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General Sir James Dawes Douglas

 

 

 

 

General Sir James Dawes Douglas KCB (14 January 1785 – 6 March 1862) was a British army officer, who had a long and illustrious military career, which included commanding Portuguese troops in the Peninsular War.

Douglas was the elder son of Major James Sholto Douglas, who was first cousin of the fifth and sixth Marquises of Queensberry, by Sarah, daughter of James Dawes. He entered the army as an ensign in the 42nd regiment, or Black Watch, and was at once taken on the staff of Major-general Sir James Duff, commanding at Limerick, where he became an intimate friend of his fellow aide-de-camp, William Napier.

In 1801 he was promoted lieutenant and joined the Royal Military College at Great Marlow. He was promoted captain in 1804, and, being pronounced fit for a staff situation, was appointed deputy-assistant quartermaster-general with the force sent to South America in 1806. His conduct was praised in despatches, and in 1807 he was nominated in the same capacity to the corps proceeding to Portugal under Sir Arthur Wellesley. He was present at the battle of Roliça and battle of Vimeiro. He advanced into Spain with Sir John Moore, and served with the 2nd division through the retreat from Salamanca and at the Battle of Corunna. When William Carr Beresford was sent to Portugal in 1809 to organise the Portuguese army, Douglas was one of the officers selected to accompany him, and he was in February 1809 promoted major in the English army and appointed lieutenant-colonel of the 8th Portuguese regiment. He got his regiment fit for service, and was present at the passage of the Douro River in May 1809, and at the close of the year his regiment was attached to Thomas Picton's, the 3rd division, and brigaded with the 88th and 45th regiments. At the battle of Busaco this brigade had to bear the brunt of the French attack, and Douglas's Portuguese received praise for its conduct, mentioned in Lord Wellington's despatch.

He commanded this regiment all through the campaign of 1811, and in 1812, when the Portuguese were brigaded alone, it formed part of Sir Denis Pack's Portuguese brigade. This was the brigade which distinguished itself at the battle of Salamanca by its attempt to carry the hill of the Arapiles, and Douglas's name was again mentioned in despatches. At the beginning of 1813 Major-general Pack was removed to the command of an English brigade, and Douglas, who had been promoted lieutenant-colonel in May 1811, succeeded him in the 7th Portuguese brigade, which formed part of Sir John Hamilton's Portuguese division. At the head of this brigade he distinguished himself at the battles of the Pyrenees, where he was wounded, of the Nivelle, the Nive, Orthes, and Toulouse, where he was again twice severely wounded and lost a leg. At the conclusion of the war he received a gold cross and three clasps for the battles in which he had been engaged with a regiment or brigade, was made K.T.S. and K.C.B. on the extension of the order of the Bath.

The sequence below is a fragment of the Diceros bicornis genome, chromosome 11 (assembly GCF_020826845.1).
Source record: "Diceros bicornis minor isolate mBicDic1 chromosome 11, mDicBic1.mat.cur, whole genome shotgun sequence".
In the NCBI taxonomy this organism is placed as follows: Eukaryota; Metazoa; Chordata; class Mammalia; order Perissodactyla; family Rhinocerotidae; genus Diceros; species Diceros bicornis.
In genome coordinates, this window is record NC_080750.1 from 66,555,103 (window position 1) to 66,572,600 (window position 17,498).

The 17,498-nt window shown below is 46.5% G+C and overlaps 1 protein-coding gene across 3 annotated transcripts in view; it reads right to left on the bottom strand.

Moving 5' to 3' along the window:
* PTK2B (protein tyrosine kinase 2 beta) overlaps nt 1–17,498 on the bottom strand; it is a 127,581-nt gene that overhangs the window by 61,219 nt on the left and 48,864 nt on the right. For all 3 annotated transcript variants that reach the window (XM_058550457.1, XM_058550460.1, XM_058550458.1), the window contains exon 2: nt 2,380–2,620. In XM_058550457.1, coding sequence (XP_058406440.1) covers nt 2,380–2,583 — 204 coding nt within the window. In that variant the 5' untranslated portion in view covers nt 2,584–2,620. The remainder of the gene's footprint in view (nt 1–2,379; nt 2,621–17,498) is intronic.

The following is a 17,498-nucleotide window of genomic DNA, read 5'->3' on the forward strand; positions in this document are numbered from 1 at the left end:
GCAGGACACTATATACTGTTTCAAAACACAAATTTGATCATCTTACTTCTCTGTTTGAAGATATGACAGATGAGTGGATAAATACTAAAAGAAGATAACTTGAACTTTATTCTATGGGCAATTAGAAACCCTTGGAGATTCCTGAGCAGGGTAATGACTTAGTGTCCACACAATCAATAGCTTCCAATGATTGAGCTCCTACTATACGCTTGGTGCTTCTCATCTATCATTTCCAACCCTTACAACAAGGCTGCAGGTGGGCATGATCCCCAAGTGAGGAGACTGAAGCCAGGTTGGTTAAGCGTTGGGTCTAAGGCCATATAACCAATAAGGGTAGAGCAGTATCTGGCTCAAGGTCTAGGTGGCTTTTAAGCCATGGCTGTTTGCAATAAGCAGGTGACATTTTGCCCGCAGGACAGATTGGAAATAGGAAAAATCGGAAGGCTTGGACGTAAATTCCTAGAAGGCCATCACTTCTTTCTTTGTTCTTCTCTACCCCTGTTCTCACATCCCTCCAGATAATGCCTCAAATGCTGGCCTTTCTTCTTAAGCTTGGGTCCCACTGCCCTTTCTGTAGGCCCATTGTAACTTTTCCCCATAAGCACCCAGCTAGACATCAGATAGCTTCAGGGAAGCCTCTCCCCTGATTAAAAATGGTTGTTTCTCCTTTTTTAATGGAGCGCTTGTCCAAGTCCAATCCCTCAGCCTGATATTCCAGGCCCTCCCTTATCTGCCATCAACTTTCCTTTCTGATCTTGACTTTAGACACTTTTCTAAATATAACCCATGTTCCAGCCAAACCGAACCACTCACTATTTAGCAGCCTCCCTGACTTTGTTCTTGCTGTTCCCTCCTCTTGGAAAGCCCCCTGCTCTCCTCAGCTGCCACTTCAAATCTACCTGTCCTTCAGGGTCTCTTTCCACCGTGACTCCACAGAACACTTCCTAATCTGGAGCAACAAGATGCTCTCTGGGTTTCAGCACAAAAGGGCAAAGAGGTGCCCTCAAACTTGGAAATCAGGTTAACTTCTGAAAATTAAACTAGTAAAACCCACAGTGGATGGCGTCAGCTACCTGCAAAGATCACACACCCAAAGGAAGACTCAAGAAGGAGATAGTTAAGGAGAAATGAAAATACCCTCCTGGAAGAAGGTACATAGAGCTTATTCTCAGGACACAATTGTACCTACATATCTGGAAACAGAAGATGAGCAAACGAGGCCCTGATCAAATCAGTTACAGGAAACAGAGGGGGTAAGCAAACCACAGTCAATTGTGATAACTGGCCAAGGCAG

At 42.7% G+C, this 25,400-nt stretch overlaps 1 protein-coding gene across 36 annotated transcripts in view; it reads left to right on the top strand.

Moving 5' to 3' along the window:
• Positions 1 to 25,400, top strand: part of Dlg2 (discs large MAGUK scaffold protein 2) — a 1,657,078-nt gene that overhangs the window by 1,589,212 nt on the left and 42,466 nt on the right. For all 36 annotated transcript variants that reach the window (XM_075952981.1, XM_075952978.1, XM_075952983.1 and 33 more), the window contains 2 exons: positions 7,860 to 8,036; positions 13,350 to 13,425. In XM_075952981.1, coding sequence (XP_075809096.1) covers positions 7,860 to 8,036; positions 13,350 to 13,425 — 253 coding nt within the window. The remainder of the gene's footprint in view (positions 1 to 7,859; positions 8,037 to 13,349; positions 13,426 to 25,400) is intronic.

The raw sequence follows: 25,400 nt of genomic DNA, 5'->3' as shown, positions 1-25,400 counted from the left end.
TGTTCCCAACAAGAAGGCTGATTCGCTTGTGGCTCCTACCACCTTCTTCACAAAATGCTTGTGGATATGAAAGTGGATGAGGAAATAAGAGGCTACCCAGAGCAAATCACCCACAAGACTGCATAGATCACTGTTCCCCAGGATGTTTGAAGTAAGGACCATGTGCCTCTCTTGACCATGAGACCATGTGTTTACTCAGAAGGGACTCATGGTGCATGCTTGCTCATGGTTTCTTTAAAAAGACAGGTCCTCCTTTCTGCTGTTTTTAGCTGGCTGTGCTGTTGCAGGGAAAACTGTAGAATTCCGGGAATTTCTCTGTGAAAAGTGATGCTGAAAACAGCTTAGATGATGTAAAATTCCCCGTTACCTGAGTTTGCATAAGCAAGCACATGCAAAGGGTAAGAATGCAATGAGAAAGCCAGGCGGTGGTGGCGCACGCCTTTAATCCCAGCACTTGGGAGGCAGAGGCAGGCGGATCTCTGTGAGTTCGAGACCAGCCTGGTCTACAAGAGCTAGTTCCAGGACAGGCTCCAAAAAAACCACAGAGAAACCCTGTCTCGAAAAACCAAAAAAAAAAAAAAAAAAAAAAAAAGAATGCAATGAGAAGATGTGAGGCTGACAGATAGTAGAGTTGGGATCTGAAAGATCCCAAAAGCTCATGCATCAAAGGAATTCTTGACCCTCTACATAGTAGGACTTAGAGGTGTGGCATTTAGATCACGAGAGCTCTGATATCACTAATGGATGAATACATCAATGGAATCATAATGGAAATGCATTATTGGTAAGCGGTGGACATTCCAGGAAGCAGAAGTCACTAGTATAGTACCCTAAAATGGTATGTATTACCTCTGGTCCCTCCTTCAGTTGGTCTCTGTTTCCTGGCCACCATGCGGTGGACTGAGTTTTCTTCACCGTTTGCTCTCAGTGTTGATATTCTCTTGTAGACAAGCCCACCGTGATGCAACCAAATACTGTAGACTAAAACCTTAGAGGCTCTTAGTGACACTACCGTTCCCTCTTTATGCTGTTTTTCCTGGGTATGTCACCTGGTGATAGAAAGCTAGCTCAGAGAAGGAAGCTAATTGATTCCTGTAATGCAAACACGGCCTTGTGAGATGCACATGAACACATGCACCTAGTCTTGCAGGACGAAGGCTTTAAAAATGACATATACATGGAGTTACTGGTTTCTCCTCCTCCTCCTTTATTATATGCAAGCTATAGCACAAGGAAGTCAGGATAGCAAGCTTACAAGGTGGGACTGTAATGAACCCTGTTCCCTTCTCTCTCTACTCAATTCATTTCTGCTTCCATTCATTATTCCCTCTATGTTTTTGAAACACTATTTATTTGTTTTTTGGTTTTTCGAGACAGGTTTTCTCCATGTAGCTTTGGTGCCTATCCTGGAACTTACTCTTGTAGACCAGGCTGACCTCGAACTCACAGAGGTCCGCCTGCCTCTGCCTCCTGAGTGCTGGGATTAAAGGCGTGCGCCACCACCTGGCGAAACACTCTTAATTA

He was deputy quartermaster-general in Scotland (1815–22) and in Ireland (1825–30). Douglas was promoted colonel in 1819 and major-general in 1830, when he received the command of the south-western district of Ireland. From 1837 to 1842 he was Lieutenant Governor of Guernsey. He was promoted lieutenant-general in 1838, and was made a G.C.B. in 1860. He had been made colonel of the 93rd foot in 1840 and of the 42nd highlanders in 1850, and was promoted general in 1854. After leaving Guernsey he retired to Clifton, where he died on 6 March 1862, aged 77.

 

He married Marianne, daughter of William Bullock, in 1815. They had eleven children, including John, who was briefly Governor of Ceylon.

 

 

 

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